The police slowdown in New York, where cops have virtually stopped making certain types of low-level arrests, might be coming to an end soon. For a lot of police officers, it’ll be an unhappy moment, because they never liked making the penny ante collars in the first place.
“We’re coming out of what was a pretty widespread stoppage of certain types of activity, the discretionary type of activity by and large,” police commissioner Bill Bratton told NPR’s Robert Siegel in an interview Friday.
In the rank and file of the police department, there are mixed feelings about the slowdown and a possible return to the status quo.
“I’d break it down like this,” an officer in East Harlem told The Daily Beast. “20 percent of the department is very active, they’d arrest their mothers if they could, and they want to get back to work. Another 20 percent doesn’t want any activity period; they’d be happy to hide and nap all day.”
The officer added, “And then there’s the great middle that thinks things are fine now as far as their concerned and all they want is good arrests.”
The not good arrests, by implication, were all the low level infractions policed as part of the so-called “Broken Windows” approach to law enforcement, defended by both Bratton and Mayor de Blasio. It holds that one of the ways to bust high-level crooks is to crack down on seemingly minor crimes.
Between December 29 2014—January 4 2015, arrests across New York city dropped by 56 percent and summonses were down 92 percent compared to the same time last year.
It’s not novel to point out that the police slowdown, which pitted the police and their unions against city hall, granted one of the central demands of the #blacklivesmatter protestors—an end to Broken Windows policing.
Less noted though, is how many police officers are themselves ambivalent about actively enforcing low level offenses, and how that bodes for the post-slowdown future of policing in New York.
Retired NYPD lieutenant Steve Osborne made the point in an op-ed for the New York Times that was sharply critical of both de Blasio and the protestors.
“More police productivity has meant far less crime, but at a certain point New York began to feel like, yes, a police state, and the police don’t like it any more than you,” Osborne wrote.
“The time has probably come for the Police Department to ease up on the low-level ‘broken-windows’ stuff while re-evaluating the impact it may or may not have on real, serious crime,” he added. “No one will welcome this more than the average cop on the beat, who has been pressed to find crime where so much less of it exists.”
Day to day, no one has been telling police officers in New York how not to do their jobs.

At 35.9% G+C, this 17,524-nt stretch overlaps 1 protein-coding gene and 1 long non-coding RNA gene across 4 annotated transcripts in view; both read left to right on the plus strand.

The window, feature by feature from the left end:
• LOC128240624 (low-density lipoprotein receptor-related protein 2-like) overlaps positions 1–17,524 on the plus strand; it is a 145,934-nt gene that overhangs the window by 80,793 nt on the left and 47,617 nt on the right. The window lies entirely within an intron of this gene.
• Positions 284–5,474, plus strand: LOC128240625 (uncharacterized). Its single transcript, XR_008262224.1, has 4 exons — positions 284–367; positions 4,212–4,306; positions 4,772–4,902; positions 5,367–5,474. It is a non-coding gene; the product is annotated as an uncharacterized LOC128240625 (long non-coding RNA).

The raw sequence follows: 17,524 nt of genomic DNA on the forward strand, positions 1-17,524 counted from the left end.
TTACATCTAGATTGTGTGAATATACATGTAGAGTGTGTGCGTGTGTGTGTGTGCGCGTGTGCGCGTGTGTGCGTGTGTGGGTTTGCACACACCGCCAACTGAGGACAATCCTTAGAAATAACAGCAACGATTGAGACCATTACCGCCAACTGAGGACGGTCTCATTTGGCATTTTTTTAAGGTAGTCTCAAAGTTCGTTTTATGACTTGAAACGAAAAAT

“It sounds very unusual,” the officer in East Harlem said, “but I haven’t seen any coordinated activity besides the union putting the message out and then saying jump.”
It hasn’t taken much effort to coordinate the slowdown because, as Osborne notes, average beat cops were never that excited in the first place with going after public urination and loitering arrests. To them, it was a distraction from stopping more serious crimes.
Broken Windows advocates argue that some cops always resisted more active policing. When Broken Windows was first introduced, they say, police officers had to be pushed, by Bratton among other, to adopt the active policing approach that brought crime down to its current historic lows in new York.
But as New York got safer, the methods rather than the results became the measures of success. More arrests meant better policing as the tail started to wag the dog.
Bratton himself has said nearly as much in criticizing his predecessor Ray Kelly’s overuse of the controversial stop and frisk tactic that overwhelmingly targeted minorities.
“The commissioner and the former mayor did a great job in the sense of keeping the community safe, keeping crime down, but one of the tools used to do that, I believe, was used too extensively,” Bratton said in March 2014.
Stop and Frisks have fallen considerably since their high in 2011 when 685,724 New Yorkers were stopped by police, but some numbers driven approaches remain embedded in the department.
As a detective in the Bronx tells The Daily Beast, “there technically are no quotas” in the police department “but you can call them what you want, “productivity goals,” they are back door quotas.”
And those back door quotas can put pressure on officers.
“I have to suspend my disbelief,” the officer in East Harlem said, “to see how sentencing a guy with an open container is going to really bring crime down.”
“Violent crimes haven’t gotten worse in my little slice of heaven despite the slowdown on summonses and misdemeanors,” the officer added. “We’re still responding to robbery patterns. We haven’t gone down in presence for the more serious offenses.”
He acknowledged that it was too soon to say how such a policing strategy would play out over an extended period. “Whether it works will reveal itself over time. That remains to be seen.”
Once New York is out of the slowdown, it’s not clear what kind of policing the city will see on the other side. Will Bratton push the police to bring arrests back up to levels before they dropped off or will the department test its ability to back off?
Maybe there will be some new middle ground possible despite the bluster and rhetoric. According to The Daily News, the combative president of the police union is pushing for just a slowdown that’s a little bit faster. As one police source told the paper, “He said they should go back to at least 50% of what they used to do.”